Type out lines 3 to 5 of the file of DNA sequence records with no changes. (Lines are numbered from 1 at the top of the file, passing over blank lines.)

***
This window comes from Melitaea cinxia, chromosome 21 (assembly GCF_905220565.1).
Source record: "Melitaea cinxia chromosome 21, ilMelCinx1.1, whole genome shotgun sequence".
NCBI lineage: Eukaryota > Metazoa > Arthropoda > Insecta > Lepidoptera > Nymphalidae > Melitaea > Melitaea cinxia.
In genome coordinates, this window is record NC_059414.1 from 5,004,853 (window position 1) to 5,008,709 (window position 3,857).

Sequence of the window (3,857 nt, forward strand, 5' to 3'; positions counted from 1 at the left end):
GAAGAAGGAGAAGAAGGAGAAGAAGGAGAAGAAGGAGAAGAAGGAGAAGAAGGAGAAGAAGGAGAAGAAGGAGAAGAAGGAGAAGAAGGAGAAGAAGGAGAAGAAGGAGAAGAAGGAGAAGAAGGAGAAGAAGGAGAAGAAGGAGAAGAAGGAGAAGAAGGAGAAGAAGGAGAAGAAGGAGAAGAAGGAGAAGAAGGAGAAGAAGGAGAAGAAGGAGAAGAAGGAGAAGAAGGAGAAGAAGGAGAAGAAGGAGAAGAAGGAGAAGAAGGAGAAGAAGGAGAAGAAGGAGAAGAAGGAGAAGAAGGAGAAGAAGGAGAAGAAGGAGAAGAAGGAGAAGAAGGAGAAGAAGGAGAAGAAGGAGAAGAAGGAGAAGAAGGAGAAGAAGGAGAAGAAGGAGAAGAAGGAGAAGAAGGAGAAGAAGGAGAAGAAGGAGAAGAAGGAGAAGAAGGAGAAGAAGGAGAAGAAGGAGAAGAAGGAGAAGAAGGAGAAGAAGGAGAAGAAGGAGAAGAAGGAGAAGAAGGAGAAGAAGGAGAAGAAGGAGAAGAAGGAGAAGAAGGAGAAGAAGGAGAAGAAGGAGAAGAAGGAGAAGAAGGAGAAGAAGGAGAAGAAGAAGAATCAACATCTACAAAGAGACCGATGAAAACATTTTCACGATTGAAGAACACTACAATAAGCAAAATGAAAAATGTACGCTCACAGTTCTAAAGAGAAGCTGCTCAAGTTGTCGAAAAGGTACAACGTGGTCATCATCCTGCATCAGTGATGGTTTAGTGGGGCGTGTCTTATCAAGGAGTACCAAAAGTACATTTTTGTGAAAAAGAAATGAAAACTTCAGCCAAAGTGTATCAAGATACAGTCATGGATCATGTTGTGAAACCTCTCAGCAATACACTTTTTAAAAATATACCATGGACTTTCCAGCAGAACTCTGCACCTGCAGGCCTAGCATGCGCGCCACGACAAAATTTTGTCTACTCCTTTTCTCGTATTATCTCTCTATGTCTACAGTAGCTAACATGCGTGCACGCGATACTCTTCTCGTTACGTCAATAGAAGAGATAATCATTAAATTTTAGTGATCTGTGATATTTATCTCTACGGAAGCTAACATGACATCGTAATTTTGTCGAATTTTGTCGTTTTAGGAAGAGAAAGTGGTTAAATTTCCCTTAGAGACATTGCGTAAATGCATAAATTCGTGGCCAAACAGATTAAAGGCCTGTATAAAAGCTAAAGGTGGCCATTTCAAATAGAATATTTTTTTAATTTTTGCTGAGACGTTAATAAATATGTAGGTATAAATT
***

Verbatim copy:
NCBI lineage: Eukaryota > Metazoa > Arthropoda > Insecta > Lepidoptera > Nymphalidae > Melitaea > Melitaea cinxia.
In genome coordinates, this window is record NC_059414.1 from 5,004,853 (window position 1) to 5,008,709 (window position 3,857).

Sequence of the window (3,857 nt, forward strand, 5' to 3'; positions counted from 1 at the left end):